Variable pricing comes to US theme park tickets
Written by Robert Niles
If you've visited Legoland Florida's website recently to buy a ticket for the Winter Haven, Fla. theme park, you might have noticed a new offer on the site: Discounts for tickets bought for use on certain days.
Yep, variable pricing has come to American theme parks.
I like the way Legoland's framing this: You get a discount for visiting the park on certain (presumably, less popular) days. That makes sense in a couple of ways.
If you look at theme parks' current daily ticket price as representing the fair-market value of visiting on an average day, it's reasonable to assume that less popular days should be priced less under a variable pricing scheme. Of course, that means more popular days should be more expensive, but by starting the with discounted days, Legoland can introduce variable pricing in a way that the public's more likely to accept.
Variable pricing gives theme parks another way to manage their crowds. Instead of closing the gates and turning people away on busy days (such as during Christmas week), variable pricing and advance-sale, date-specific tickets can allow parks to reduce the number of people showing up at the park on those days. In the same way, parks can use variable pricing to encourage more people to visit on slower days, better distributing visitors throughout the year.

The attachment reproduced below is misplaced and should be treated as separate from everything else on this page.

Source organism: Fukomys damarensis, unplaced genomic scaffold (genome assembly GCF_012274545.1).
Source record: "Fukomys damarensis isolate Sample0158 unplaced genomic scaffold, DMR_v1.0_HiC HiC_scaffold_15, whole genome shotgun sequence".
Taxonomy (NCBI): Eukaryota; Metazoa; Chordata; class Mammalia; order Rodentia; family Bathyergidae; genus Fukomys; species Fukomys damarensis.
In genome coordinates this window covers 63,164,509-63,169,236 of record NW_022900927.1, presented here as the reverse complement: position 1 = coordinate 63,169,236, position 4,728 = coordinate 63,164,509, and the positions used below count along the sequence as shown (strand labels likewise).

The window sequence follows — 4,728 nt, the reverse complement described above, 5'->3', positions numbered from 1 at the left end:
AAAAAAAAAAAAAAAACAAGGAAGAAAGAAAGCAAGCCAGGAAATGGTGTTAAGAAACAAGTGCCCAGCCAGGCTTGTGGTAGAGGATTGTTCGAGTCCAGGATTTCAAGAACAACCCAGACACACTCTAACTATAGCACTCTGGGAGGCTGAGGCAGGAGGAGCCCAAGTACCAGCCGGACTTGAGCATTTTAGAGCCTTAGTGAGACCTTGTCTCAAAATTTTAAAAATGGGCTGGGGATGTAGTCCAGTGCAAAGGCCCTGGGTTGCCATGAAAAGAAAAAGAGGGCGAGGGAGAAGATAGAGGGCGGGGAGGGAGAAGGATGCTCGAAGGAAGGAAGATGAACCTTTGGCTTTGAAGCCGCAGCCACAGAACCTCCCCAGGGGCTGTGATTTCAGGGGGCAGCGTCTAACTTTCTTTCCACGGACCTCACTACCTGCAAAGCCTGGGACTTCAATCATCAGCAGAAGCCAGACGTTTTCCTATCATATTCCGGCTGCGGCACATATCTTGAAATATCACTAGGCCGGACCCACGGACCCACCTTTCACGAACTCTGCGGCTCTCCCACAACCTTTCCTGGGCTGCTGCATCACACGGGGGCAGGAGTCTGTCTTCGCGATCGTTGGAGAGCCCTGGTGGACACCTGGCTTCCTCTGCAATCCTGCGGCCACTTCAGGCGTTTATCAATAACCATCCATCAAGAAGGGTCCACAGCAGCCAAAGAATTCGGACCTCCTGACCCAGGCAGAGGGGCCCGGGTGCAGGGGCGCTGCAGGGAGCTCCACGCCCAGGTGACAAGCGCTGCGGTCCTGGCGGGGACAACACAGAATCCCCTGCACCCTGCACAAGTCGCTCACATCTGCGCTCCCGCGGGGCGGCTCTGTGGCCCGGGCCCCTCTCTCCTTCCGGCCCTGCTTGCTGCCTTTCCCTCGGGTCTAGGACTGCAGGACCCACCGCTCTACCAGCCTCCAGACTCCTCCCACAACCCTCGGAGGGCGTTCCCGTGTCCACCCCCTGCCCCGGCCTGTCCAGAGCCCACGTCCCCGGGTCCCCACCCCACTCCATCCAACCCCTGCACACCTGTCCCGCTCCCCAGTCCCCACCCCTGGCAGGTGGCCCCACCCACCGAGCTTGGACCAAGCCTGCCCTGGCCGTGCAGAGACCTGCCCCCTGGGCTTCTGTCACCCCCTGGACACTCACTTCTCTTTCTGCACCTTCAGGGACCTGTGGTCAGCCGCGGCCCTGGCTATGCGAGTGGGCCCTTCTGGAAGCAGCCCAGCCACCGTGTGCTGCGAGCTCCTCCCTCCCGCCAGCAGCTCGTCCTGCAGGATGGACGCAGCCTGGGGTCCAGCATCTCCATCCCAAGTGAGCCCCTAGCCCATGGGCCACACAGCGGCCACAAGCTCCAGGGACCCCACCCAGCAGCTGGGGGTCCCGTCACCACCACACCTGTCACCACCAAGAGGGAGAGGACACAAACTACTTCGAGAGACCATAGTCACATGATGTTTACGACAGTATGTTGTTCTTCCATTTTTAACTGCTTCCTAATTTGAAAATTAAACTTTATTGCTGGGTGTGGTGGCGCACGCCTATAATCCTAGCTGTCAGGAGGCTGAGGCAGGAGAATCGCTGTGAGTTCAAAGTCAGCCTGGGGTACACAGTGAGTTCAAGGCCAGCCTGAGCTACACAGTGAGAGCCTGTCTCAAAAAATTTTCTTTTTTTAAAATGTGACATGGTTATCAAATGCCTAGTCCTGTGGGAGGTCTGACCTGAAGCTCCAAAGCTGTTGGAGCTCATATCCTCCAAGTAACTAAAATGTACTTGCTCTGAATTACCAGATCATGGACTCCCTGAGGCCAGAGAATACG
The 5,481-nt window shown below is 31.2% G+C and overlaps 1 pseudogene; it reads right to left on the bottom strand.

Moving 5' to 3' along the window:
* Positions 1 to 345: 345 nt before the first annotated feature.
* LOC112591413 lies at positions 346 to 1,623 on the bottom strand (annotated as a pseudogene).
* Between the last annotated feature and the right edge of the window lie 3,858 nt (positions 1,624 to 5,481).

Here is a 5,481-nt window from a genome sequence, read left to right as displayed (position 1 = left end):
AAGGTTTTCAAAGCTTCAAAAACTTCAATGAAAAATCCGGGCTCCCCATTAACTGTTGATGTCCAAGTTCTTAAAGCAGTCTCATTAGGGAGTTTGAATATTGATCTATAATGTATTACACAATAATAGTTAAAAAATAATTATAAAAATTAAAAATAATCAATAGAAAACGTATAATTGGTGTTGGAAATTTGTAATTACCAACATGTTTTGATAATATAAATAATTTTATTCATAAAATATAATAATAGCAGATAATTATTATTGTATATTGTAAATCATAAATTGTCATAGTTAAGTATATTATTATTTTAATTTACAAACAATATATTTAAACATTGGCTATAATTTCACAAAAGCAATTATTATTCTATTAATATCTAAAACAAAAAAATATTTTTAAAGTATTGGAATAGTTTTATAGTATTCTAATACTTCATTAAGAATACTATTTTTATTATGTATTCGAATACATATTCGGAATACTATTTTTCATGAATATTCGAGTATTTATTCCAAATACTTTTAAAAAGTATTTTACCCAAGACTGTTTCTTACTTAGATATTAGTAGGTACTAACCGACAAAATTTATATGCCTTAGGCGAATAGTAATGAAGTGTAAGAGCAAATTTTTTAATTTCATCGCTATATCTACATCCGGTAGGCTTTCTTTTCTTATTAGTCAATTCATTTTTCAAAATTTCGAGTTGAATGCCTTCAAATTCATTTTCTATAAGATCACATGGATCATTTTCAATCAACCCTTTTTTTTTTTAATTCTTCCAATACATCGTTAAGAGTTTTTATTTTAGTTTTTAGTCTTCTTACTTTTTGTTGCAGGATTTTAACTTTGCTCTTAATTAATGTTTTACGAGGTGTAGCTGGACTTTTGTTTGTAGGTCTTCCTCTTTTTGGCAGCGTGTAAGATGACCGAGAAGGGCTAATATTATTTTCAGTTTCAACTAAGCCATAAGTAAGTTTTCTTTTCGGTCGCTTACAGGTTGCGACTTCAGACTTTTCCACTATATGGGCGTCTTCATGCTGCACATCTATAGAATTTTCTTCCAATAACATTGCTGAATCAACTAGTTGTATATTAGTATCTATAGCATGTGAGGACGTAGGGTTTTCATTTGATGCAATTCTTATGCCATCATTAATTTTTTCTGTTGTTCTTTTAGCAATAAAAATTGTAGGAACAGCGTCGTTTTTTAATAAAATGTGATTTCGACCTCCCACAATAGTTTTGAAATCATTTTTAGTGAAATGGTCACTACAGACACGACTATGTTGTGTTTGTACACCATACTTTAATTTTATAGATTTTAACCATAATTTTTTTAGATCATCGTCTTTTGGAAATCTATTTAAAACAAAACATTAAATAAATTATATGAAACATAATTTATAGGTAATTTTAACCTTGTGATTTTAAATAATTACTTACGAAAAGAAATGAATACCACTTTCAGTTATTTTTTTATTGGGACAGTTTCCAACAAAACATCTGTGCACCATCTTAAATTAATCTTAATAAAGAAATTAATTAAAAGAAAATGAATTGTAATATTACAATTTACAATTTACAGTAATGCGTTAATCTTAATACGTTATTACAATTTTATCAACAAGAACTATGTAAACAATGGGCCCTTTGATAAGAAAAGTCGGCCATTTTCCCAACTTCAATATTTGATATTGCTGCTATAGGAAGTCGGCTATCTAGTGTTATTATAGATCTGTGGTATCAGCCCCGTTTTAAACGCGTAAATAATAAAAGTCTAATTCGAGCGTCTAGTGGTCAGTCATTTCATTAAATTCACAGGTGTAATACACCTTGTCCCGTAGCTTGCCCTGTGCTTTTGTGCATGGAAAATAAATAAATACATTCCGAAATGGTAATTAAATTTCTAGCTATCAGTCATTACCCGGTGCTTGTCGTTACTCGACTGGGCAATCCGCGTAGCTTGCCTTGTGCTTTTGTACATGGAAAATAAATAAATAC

Of course, there are limits, especially for a park targeted specifically at school-aged children, such as Legoland. Most families just aren't willing to pull their kids out of school to visit a theme park, so all the discounts Legoland can offer won't entice those families to visit on those days.
Date-specific tickets and variable pricing aren't new outside the United States. When I visited Tokyo Disneyland and Universal Studios Singapore, I bought tickets that were tied to the specific dates I visited, unlike U.S. theme park tickets, which typically can be used anytime after they're purchased.
And if you look at theme park tickets on a cost-per-hour basis, US theme parks long have had variable prices, except that parks charged less per hour on their busiest days. With variable pricing, perhaps the cost-per-hour price will even out, with parks charging less on days they're opened for fewer hours, and more for days when they open early and close late.
What do you think about variable pricing for theme park tickets? Please tell us, in the comments.
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